He's famous, bold, bewitching - and he knows it. As he swaggers into battle with a twinkle in his eye, how can you not follow? By Katherine Laidlaw.
"Francois Paulette." The glossy black type on the card in my hand spells a name I recall hazily from Northern history. "It doesn't say what you do," I say, surprised.
The crow's feet at his eyes deepen and in a gravelly voice he replies, "It doesn't have to."
When I set out to profile the North's most beguiling elder, I thought it would be a simple tale of an environmental activist on a quest. I didn't expect an unlikely companionship to unfold - one where I'd pick him up from the Yellowknife airport each time he flew into town, or meet him for dinner. "You look beautiful today!" he'd exclaim with a smile, before making a sly joke about how braiding a Chipewyan man's hair is an erotic activity.
What I did know, immediately upon meeting him, is that there's a mysterious magnetism to Francois Paulette. It's a charisma that allows him to trade on his persona - his meal ticket, his bankable asset. Throughout the world, he walks into rooms and fills them: Oh my god, there's that Indian chief, all 6-foot-2 of him, a long braid trailing down his back. He quit a heady, chaotic life in politics to become the North's most charming spiritual and environmental guru. When the North needs someone to paddle Prince William and Kate to a private island, he's the man. When the King of Norway comes calling, he appears, dressed in regalia. When he talks, everyone listens. And everyone, no matter how much they try to resist - and I did try - seems to love him.
"I want a moratorium on all development until those bastards get a plan," he says in a calm cadence at odds with his fiery statement. He's on a sort of mellow rampage - the rampage of a 63-year-old elder who now makes a living being a blissed-out version of his once-explosive self. He's talking about shutting down Alberta's tar sands, the biggest construction project on the planet, with a GDP of $1.7-trillion and effluent that's pouring downstream into his homeland. The "bastards" are Stephen Harper's government. Paulette's war against Big Oil would seem unwinnable until you hear his backstory: He's pals with Titanic director James Cameron and environmental legend David Suzuki. He once had a fight with KISS frontman Gene Simmons. He travels to see his favourite operas. He's the most famous Dene man in the world.
I sit across from him at breakfast at Yellowknife's Explorer Hotel, where he stays when he's in town because the beds are comfortable. Between answering my questions and saying hello to the many diners who come by our table, he eats his toast and fruit. His cellphone rings, and he answers it in his gritty baritone. The man on the other end responds incoherently. Paulette laughs. "Who is this? Who do you want to speak to? You can talk to me if you want." And he means it. He will talk to anyone.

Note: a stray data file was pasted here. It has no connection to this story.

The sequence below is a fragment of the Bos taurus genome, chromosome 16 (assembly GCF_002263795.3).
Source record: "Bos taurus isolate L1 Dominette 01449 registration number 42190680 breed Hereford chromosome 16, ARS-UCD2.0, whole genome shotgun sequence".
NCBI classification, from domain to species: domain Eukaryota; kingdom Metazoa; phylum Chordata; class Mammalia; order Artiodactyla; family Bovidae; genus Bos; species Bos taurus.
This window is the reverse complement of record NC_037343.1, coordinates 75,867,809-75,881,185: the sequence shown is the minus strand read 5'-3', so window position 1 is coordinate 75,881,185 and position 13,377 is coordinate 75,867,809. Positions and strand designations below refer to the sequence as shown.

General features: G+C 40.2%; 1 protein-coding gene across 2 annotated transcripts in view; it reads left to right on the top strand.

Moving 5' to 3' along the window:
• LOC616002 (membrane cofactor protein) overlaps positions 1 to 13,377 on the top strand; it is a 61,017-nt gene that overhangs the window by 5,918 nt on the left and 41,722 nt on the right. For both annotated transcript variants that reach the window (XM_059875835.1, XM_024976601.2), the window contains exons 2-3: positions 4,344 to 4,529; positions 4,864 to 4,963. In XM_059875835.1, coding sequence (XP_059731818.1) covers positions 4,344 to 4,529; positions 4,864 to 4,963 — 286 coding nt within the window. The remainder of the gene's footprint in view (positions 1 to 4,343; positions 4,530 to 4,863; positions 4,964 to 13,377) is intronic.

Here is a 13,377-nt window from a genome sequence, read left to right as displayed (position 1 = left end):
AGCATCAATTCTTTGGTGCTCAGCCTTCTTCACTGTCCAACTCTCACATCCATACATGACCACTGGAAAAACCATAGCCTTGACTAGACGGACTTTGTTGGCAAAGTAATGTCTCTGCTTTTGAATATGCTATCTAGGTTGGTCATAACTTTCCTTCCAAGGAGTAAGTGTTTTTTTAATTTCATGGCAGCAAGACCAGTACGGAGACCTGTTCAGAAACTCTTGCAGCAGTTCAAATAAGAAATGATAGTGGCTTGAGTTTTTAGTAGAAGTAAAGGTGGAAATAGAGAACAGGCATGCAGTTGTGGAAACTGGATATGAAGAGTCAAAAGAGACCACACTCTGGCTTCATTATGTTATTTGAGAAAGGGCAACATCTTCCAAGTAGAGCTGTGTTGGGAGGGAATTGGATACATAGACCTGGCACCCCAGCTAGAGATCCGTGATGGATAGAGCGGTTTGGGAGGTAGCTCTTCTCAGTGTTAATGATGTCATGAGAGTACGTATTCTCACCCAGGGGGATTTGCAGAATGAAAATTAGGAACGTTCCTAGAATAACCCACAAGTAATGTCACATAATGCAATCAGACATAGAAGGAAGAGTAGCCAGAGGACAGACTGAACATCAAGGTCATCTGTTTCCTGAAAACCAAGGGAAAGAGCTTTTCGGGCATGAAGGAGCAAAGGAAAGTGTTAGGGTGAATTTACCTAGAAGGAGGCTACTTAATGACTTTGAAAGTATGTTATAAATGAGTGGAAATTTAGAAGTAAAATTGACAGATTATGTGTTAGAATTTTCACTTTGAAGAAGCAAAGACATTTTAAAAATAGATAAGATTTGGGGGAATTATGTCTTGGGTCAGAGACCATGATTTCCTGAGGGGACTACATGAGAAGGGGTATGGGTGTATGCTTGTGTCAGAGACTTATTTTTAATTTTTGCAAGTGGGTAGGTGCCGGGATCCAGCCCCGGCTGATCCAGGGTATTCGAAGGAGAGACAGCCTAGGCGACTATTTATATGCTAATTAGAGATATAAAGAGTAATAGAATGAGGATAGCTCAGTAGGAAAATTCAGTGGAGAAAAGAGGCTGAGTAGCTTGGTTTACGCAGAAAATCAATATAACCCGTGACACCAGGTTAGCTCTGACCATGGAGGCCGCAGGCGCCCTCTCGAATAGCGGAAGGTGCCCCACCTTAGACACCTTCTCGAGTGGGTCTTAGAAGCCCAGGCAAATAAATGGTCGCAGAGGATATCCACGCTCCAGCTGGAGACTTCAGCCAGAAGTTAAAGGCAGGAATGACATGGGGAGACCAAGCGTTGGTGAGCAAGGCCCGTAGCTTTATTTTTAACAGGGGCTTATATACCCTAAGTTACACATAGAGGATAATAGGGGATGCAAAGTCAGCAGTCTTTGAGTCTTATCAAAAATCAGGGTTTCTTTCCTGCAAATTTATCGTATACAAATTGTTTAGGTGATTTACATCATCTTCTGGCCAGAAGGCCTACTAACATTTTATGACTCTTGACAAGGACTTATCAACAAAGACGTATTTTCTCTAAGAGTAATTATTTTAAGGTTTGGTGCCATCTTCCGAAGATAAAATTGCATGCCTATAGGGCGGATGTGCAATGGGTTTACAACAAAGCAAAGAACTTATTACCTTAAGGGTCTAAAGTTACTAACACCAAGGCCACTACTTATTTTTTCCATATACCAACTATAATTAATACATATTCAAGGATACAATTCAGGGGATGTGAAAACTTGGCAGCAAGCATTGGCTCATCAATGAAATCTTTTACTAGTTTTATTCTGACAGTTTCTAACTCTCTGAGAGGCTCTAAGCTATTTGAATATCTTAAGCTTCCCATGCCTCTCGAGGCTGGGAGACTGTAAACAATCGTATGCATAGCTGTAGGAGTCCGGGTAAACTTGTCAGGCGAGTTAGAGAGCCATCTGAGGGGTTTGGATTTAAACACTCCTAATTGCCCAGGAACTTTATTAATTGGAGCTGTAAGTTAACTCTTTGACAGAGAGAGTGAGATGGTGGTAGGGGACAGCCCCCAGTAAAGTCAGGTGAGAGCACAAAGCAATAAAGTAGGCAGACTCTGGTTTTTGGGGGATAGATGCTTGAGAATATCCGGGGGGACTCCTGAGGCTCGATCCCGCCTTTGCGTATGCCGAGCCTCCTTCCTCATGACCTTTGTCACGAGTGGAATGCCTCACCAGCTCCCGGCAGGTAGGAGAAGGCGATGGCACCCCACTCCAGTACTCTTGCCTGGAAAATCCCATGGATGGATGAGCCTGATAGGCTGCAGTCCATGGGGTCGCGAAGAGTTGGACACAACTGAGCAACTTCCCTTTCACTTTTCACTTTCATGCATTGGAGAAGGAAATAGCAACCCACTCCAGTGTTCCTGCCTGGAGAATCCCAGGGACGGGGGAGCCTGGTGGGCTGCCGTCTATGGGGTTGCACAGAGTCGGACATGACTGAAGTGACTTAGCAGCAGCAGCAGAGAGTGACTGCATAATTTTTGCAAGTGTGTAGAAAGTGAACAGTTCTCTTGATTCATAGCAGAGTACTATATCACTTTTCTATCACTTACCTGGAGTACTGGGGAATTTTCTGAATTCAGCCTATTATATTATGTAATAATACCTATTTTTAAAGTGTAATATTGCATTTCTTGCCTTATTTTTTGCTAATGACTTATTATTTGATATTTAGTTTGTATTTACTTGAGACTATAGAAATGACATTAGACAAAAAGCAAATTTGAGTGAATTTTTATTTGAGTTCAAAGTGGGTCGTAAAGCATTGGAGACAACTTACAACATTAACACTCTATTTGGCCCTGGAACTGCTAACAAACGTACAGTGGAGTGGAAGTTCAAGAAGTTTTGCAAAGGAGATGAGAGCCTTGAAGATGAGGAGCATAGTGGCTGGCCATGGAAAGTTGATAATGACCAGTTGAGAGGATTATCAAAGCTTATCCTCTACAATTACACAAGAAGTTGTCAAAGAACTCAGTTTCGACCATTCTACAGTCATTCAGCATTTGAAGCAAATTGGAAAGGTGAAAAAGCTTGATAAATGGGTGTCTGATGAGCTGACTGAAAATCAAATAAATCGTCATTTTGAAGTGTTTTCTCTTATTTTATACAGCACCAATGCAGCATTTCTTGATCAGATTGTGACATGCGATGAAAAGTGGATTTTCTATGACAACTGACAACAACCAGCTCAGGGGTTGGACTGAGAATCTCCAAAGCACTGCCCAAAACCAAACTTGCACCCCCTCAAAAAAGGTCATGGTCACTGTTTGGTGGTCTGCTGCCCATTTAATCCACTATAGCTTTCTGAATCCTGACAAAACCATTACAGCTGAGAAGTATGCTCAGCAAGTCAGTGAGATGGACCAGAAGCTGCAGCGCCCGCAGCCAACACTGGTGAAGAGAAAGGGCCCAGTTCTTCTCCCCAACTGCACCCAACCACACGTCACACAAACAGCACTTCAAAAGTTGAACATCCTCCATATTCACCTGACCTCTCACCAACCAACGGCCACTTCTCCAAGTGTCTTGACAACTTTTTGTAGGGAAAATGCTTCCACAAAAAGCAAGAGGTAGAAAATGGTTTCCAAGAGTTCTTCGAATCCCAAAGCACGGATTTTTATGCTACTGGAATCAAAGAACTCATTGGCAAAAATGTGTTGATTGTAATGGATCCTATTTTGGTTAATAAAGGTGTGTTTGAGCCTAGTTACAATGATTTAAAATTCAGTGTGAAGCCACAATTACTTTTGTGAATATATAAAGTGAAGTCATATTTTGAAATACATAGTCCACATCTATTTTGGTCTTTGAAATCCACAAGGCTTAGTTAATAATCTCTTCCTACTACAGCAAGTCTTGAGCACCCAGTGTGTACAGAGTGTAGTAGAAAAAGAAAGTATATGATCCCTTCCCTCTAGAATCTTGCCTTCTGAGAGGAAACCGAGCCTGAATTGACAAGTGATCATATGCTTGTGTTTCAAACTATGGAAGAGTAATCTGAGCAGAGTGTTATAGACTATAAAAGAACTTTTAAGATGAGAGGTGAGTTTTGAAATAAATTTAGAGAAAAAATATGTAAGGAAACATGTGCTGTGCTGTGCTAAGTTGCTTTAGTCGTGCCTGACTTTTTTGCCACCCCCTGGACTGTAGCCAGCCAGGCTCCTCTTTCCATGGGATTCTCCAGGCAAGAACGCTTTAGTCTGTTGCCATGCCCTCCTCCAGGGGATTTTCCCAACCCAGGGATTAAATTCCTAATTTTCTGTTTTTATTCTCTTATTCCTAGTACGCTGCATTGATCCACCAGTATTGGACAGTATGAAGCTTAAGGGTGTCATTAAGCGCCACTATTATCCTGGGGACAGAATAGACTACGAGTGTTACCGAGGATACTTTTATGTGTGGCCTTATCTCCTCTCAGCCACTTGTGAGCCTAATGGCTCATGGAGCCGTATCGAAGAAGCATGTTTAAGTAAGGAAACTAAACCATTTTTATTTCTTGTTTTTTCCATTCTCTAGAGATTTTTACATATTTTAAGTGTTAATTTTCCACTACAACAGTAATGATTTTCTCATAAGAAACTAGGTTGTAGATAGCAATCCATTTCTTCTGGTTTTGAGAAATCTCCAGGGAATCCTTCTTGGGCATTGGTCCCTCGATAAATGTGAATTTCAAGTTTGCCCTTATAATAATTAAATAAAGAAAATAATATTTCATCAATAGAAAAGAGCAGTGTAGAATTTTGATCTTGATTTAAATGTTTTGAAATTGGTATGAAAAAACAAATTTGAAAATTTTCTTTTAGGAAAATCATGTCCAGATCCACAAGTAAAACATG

When Paulette was 21, someone brought him a fax that would set him on his life's path. On an assignment as an architectural draftsman in Lutselk'e, NWT, he was in a meeting when a man walked in carrying a piece of paper. "Francois," it read, "you are now the chief of the Fort Smith Indian Band. Come home."
That's what he did. Before he'd been placed in residential school for nine years, he'd grown up attending chief's meetings with his father, so leadership was in his blood. And now, his people needed him. It was the early 1970s and a revolution was taking place in native America. In the U.S., the American Indian Movement was taking up guns, and in Canada, too, tensions were building. After hundreds of years of being pushed around, First Nations people were pushing back.
Paulette saw an opportunity - he wanted his land, and he wanted to fight. Along with three lawyers and some leaders in the Indian Brotherhood - an influential group of NWT chiefs who'd banded together to stand up to the federal government - Paulette drafted a legal document asserting that First Nations never relinquished their lands to European settlers. The document, now known as the Paulette Caveat, was referred to the NWT Supreme Court and then the Supreme Court of Canada, where its assertions were tacitly accepted. It signalled the beginning of the modern land-claims movement still going on today, and turned Paulette into a hero.
So, just two-and-a-half years after becoming chief, Paulette was suddenly influential and famous. And his position had other perks, like a posh apartment in Yellowknife. But it also meant sacrifice. He tried attending university in Lethbridge for a term, studying political science, but quit halfway through. He drank. He assaulted a police officer, got thrown in jail, was labelled a dangerous offender and placed under surveillance. He drank more.